Garmin Edge review

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Wim de Lange
brand Garmin category Reviews

Garmin Edge review

content type Review Mail the editor Posted by Wim de Lange
Wednesday, June 3rd 2009 - 22:45 CEST - Comments: 0
T his time I am reviewing a device made for the serious cyclist; the Garmin Edge 705 HR. The many possibilities of this advanced bike computer specifically target this group. Navigation software can also be used, however; that is not the core value of this device. The Garmin Edge is a training device, supporting training sessions. Not only in its ability to register performance like speed, distance and heart rate, but also to plan workouts.

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Garmin Edge review


Garmin Edge review - Design of the Garmin Edge 705 HR

The fact that we are dealing with a sporty device is obvious. All superfluous items have been left out, the material feels solid and the Garmin Edge 705 HR has a beautiful and neat design. On the front, two buttons can be found along with a mini joystick right below the monitor. The buttons serve to start and end speed measurement and to calculate lap times. The red button serves as reset button. It's too bad that the 'reset' letters are in red too which makes it difficult to read. The so-called joystick is located between the buttons and is used to scroll through menus and as Enter button. Furthermore, there are two more buttons to zoom in on the map page and a button on the right side of the Garmin Edge to call up the main menu. The main menu can be called up at any time, so time is not wasted flipping screens.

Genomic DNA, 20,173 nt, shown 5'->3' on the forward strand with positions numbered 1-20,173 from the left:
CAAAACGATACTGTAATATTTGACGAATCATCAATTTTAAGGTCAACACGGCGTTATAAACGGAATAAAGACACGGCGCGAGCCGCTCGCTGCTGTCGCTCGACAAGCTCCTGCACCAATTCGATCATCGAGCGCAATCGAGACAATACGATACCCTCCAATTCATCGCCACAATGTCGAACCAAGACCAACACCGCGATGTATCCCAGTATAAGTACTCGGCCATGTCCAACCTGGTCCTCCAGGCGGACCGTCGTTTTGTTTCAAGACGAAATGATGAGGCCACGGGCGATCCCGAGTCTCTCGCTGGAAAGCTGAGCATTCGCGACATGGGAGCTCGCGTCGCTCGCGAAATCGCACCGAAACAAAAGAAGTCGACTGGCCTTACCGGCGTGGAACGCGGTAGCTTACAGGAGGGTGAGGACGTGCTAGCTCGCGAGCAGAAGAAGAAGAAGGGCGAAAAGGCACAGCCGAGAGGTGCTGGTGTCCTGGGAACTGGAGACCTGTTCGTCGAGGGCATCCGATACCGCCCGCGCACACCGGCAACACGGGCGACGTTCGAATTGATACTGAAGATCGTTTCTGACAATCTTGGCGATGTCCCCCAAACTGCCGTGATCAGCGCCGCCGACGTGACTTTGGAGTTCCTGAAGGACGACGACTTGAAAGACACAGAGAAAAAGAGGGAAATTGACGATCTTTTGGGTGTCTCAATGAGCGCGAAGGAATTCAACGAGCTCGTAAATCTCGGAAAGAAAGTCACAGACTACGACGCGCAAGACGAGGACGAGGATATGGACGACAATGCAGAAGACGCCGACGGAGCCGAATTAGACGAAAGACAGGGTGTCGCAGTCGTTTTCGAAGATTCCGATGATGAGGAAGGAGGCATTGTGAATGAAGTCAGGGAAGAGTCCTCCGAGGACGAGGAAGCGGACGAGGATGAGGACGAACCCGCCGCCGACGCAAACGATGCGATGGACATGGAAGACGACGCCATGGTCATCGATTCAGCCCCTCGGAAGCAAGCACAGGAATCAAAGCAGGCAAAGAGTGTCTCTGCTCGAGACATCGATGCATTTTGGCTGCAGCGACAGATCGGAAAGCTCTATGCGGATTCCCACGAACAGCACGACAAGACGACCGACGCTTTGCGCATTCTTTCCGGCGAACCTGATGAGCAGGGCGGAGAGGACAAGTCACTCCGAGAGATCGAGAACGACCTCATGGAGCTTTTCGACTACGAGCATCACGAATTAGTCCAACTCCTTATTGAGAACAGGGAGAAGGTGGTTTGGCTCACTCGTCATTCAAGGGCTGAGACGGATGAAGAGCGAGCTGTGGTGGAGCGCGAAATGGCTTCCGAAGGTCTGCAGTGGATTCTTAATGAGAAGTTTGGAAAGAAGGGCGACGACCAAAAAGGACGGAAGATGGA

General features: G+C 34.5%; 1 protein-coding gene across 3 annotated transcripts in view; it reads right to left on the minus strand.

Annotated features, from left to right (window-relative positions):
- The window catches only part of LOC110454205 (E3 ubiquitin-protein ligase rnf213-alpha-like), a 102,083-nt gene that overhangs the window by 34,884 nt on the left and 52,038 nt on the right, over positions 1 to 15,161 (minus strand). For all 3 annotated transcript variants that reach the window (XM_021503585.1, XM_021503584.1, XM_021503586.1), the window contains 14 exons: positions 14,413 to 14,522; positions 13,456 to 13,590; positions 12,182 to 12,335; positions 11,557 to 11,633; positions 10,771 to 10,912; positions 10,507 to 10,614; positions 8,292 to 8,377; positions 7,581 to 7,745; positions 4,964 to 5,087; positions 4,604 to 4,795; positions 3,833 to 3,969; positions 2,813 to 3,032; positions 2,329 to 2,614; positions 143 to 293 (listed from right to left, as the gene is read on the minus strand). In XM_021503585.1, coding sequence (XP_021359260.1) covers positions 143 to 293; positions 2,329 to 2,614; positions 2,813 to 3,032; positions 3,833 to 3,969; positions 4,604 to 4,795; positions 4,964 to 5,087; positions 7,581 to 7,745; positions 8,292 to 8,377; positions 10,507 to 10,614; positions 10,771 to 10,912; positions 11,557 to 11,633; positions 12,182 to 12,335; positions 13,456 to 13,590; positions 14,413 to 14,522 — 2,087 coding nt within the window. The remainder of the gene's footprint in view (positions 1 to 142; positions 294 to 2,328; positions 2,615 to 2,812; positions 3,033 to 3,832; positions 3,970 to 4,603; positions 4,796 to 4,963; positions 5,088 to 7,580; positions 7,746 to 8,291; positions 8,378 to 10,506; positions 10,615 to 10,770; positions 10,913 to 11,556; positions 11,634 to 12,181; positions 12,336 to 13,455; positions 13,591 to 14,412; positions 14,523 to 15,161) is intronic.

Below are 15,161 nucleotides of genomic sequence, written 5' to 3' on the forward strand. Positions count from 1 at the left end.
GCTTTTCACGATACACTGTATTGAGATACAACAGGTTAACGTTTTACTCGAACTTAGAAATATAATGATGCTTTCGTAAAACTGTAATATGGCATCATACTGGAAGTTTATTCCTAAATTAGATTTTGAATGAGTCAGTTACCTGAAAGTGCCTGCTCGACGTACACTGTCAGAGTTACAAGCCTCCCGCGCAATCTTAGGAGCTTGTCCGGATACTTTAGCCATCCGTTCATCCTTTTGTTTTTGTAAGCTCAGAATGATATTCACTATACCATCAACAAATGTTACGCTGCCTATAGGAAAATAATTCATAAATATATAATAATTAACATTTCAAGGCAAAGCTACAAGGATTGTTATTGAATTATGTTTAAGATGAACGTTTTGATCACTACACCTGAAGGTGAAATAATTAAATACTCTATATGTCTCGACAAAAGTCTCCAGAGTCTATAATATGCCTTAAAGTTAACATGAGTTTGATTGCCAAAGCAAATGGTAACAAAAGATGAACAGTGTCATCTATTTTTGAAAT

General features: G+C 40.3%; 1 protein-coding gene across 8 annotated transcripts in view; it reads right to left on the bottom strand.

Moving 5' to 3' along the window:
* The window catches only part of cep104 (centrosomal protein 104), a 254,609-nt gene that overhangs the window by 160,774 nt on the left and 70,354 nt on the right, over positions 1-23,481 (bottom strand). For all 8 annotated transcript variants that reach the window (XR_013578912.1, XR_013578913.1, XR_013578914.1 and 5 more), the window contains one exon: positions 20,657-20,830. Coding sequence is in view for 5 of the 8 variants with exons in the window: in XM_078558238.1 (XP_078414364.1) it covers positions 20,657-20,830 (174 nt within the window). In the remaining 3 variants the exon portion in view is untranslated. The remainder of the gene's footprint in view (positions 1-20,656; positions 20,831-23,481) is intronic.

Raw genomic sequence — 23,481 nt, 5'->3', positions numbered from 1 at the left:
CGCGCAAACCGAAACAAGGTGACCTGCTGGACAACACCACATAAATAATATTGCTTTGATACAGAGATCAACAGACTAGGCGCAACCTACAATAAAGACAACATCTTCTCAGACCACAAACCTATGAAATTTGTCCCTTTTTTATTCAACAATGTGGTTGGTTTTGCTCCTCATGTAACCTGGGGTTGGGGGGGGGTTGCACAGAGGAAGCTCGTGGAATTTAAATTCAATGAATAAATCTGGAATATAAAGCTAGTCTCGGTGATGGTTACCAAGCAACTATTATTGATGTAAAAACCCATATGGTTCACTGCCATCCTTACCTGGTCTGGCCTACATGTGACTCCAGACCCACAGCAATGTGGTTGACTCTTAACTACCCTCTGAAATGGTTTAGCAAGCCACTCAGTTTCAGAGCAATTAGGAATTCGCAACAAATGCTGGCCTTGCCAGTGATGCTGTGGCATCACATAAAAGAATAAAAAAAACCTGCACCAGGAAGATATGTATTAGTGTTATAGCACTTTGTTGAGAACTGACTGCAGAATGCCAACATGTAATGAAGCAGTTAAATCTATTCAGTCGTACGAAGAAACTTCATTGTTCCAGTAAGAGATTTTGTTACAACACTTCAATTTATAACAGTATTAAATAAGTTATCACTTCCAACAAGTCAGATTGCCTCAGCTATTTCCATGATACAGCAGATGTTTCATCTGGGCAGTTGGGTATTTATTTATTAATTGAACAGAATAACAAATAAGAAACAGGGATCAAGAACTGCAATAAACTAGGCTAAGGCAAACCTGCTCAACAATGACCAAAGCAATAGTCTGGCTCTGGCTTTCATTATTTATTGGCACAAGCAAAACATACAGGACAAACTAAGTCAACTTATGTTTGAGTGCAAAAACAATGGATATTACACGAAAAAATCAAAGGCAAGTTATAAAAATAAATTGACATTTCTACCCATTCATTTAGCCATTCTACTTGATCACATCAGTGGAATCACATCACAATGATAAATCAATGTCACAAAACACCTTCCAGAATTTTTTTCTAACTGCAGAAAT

Garmin Edge test


Garmin Edge test - Bike computer with GPS navigation function

The main difference between a luxurious bike computer and the Edge is the GPS function. This costs an additional 200 Euros (approximately). You then have a fully built-in navigation option. There is not that much room on the 'dashboard' of a bicycle. In this case, we only need one device for all these features. Although there are currently many enhanced bike computers, they lack the ability to plan routes or to find locations. During cycling trips, entering a waypoint as your starting point is often done to allow you to cycle around carelessly through the area. Points of Interest also provide all kinds of handy background information.


Garmin Edge 705 HR review


Garmin Edge 705 HR review

Bike computers that can only measure speed and distance have been outdated for several years now. Today, these devices can track all sorts of data from our cycling trips. And Garmin even took it one step further. GPS functions have been added to a device that is not much bigger than a speedometer. To what extent this is a useful enhancement is assessed in the following Garmin Edge 705 HR review.

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